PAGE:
Bob Costas reveals which MLB greats remind him of Willie Mays

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Willie Mays was one of a kind, literally.

Mays, who died this week at the age of 93, is the only player in baseball history to have 3,000 hits, 600 home runs and double-digit Gold Glove awards.

There is no doubt that Mays is one of the five greatest players in baseball history; many argue that he is number one.


The MLB legend hit 660 home runs in his illustrious career. (Getty Images)

Mays was a true five-tool player and it's nearly impossible to find someone like him.

However, Bob Costas listed a few (two current and three former) that remind him of the legendary Mays.

On OutKick's “Don't @ Me with Dan Dakich” the announcer was asked who the best player alive is right now, and he had a few people in mind.

“I'm probably overlooking someone. Shohei Ohtani is making a case, Aaron Judge is making a case,” Costas said.

The two-way star that is Ohtani, of course, is doing things that not even Babe Ruth did when he was a pitcher and hitter. Meanwhile, Judge could threaten his own American League record of 62 home runs this season.

However, I wanted to talk about some who have retired in the last two decades.

Willie Mays swing

San Francisco Giants outfielder Willie Mays, number 24, swings and watches his ball fly against the New York Mets during an early 1970s Major League Baseball game at Shea Stadium in Flushing, New York. Mays played for the Giants from 1951 to 1972. (Focus on sport/Getty Images)


“I would say young, healthy Ken Griffey Jr., the Barry Bonds before steroids. You could make a very good case for those players. As a hitter, Albert Pujols was a terror in his years with the Cardinals… If you look to Albert “Pujols' numbers as a Cardinal, then we are in Ted Williams territory, or pretty close to it.”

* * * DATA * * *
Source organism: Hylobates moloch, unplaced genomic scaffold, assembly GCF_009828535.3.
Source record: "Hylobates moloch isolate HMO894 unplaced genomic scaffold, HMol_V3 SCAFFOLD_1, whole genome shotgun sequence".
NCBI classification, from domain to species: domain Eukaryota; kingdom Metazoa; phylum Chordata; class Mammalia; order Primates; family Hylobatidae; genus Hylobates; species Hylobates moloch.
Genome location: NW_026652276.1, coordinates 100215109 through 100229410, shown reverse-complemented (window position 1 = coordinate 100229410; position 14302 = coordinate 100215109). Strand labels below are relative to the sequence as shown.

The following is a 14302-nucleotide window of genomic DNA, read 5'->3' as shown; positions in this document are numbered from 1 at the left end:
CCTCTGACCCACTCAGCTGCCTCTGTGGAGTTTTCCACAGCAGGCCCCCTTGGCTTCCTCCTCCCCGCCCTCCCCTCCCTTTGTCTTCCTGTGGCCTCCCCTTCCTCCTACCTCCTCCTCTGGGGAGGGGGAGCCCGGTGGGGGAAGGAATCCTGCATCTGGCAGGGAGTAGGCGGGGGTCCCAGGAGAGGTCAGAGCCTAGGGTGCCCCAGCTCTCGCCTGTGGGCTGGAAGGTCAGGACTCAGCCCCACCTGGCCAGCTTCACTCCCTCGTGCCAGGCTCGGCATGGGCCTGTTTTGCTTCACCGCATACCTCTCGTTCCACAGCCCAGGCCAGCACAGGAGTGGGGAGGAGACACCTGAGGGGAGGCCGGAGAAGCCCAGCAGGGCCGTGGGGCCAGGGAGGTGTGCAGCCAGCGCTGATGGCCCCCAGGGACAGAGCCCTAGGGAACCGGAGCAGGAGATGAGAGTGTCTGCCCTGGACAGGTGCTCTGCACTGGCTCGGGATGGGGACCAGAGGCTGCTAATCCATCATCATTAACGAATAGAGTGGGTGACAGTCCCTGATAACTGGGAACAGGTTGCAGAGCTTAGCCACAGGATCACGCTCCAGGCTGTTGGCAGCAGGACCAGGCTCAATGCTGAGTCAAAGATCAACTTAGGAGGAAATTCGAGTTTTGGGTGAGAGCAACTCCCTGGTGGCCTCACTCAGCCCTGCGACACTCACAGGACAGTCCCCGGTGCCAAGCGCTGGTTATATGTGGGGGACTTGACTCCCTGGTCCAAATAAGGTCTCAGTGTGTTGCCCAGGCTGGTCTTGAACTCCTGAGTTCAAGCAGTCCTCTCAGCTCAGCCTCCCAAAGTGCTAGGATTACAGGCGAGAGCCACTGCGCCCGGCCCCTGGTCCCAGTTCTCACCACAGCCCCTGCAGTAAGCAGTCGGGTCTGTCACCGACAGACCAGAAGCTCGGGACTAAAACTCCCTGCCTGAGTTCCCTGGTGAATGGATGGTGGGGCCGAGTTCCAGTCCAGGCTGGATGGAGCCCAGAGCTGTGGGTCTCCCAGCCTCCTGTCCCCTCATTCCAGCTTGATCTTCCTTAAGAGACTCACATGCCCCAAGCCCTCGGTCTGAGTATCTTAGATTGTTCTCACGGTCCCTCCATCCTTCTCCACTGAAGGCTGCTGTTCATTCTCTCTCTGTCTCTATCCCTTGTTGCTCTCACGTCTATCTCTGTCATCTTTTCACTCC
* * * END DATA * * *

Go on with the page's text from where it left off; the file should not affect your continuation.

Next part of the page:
From 1990 to 2000, Griffey batted .299 with a .963 OPS, hit 422 home runs, and won 10 Gold Glove Awards. As for Bonds, he invented the 350-350 club in the 1997 season, having already won three MVPs and seven Gold Gloves. His numbers after that year are also absurd, but that's when it's widely speculated that he started taking drugs. to improve performance.

Pujols is in the 3,000-600 club with Mays (in fact, he and Hank Aaron are the only members of the 3,000-700 club). In 12 seasons as a Cardinal, Pujols hit .326 with a 1.031 OPS.

Mays made his MLB debut when he was 20 years old playing for the New York Giants. He would go on to be a 24-time All-Star, two-time MVP, 12-time Gold Glover, two-time All-Star Game MVP, Rookie of the Year and 1954 World Series champion in an illustrious career that led to an easy induction to the Hall of Fame.

The Capture of Willie Mays

Willie Mays, #24 of the New York Giants, returns to catch the ball batted by Vic Wertz, #23 of the Cleveland Indians, during Game 1 of the 1954 World Series on September 29, 1954 at Polo Ground V in New York. York, New York. May's capture is known as “The Capture.” (Bruce Bennett Studios via Getty Images Studios/Getty Images)


Mays was known for his ability to wow audiences with thunderous home runs, deft baserunning, and miraculous plays in center field. One of MLB's most iconic plays came in the 1954 World Series and was always called “The Catch.”

He finished his career with New York Mets in 1973, where his number 24 is also retired.

Fox News' Scott Thompson contributed to this report.

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